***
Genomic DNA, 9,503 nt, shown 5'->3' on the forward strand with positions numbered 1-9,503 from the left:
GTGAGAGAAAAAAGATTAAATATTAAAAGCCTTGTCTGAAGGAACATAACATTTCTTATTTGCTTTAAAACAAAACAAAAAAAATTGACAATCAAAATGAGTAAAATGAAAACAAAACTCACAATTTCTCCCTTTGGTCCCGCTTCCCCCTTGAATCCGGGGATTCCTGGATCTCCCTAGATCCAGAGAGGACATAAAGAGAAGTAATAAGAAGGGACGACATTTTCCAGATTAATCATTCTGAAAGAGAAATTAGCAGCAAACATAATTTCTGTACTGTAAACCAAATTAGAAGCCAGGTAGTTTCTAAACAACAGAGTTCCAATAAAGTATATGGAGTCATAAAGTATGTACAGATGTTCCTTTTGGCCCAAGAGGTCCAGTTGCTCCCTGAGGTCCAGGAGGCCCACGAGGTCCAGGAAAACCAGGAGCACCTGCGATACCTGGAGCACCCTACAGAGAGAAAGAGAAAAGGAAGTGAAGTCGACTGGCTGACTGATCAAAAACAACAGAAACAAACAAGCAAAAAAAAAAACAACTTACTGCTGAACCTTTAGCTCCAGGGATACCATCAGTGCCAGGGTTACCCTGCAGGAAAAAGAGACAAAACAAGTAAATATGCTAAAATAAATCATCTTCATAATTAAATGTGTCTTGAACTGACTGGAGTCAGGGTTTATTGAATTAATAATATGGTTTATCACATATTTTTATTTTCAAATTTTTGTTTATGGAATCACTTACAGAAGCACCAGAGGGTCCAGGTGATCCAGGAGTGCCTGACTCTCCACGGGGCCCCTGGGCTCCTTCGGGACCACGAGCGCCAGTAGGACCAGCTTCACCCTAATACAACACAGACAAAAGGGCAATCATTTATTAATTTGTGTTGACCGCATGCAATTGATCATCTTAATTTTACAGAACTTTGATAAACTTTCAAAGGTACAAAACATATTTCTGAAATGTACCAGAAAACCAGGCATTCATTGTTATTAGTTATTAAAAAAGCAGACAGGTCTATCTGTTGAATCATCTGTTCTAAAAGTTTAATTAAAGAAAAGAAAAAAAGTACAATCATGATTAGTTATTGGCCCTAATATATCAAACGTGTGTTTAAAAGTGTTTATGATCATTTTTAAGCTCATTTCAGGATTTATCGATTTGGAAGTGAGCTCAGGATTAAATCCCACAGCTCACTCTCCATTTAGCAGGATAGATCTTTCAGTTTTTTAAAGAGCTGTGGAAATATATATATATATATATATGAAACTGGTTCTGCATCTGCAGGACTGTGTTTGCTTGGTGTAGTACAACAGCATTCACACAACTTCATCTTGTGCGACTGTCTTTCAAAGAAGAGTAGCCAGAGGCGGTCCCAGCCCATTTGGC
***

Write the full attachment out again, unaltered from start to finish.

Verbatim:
Genomic DNA, 9,503 nt, shown 5'->3' on the forward strand with positions numbered 1-9,503 from the left:
GTGAGAGAAAAAAGATTAAATATTAAAAGCCTTGTCTGAAGGAACATAACATTTCTTATTTGCTTTAAAACAAAACAAAAAAAATTGACAATCAAAATGAGTAAAATGAAAACAAAACTCACAATTTCTCCCTTTGGTCCCGCTTCCCCCTTGAATCCGGGGATTCCTGGATCTCCCTAGATCCAGAGAGGACATAAAGAGAAGTAATAAGAAGGGACGACATTTTCCAGATTAATCATTCTGAAAGAGAAATTAGCAGCAAACATAATTTCTGTACTGTAAACCAAATTAGAAGCCAGGTAGTTTCTAAACAACAGAGTTCCAATAAAGTATATGGAGTCATAAAGTATGTACAGATGTTCCTTTTGGCCCAAGAGGTCCAGTTGCTCCCTGAGGTCCAGGAGGCCCACGAGGTCCAGGAAAACCAGGAGCACCTGCGATACCTGGAGCACCCTACAGAGAGAAAGAGAAAAGGAAGTGAAGTCGACTGGCTGACTGATCAAAAACAACAGAAACAAACAAGCAAAAAAAAAAACAACTTACTGCTGAACCTTTAGCTCCAGGGATACCATCAGTGCCAGGGTTACCCTGCAGGAAAAAGAGACAAAACAAGTAAATATGCTAAAATAAATCATCTTCATAATTAAATGTGTCTTGAACTGACTGGAGTCAGGGTTTATTGAATTAATAATATGGTTTATCACATATTTTTATTTTCAAATTTTTGTTTATGGAATCACTTACAGAAGCACCAGAGGGTCCAGGTGATCCAGGAGTGCCTGACTCTCCACGGGGCCCCTGGGCTCCTTCGGGACCACGAGCGCCAGTAGGACCAGCTTCACCCTAATACAACACAGACAAAAGGGCAATCATTTATTAATTTGTGTTGACCGCATGCAATTGATCATCTTAATTTTACAGAACTTTGATAAACTTTCAAAGGTACAAAACATATTTCTGAAATGTACCAGAAAACCAGGCATTCATTGTTATTAGTTATTAAAAAAGCAGACAGGTCTATCTGTTGAATCATCTGTTCTAAAAGTTTAATTAAAGAAAAGAAAAAAAGTACAATCATGATTAGTTATTGGCCCTAATATATCAAACGTGTGTTTAAAAGTGTTTATGATCATTTTTAAGCTCATTTCAGGATTTATCGATTTGGAAGTGAGCTCAGGATTAAATCCCACAGCTCACTCTCCATTTAGCAGGATAGATCTTTCAGTTTTTTAAAGAGCTGTGGAAATATATATATATATATATATGAAACTGGTTCTGCATCTGCAGGACTGTGTTTGCTTGGTGTAGTACAACAGCATTCACACAACTTCATCTTGTGCGACTGTCTTTCAAAGAAGAGTAGCCAGAGGCGGTCCCAGCCCATTTGGC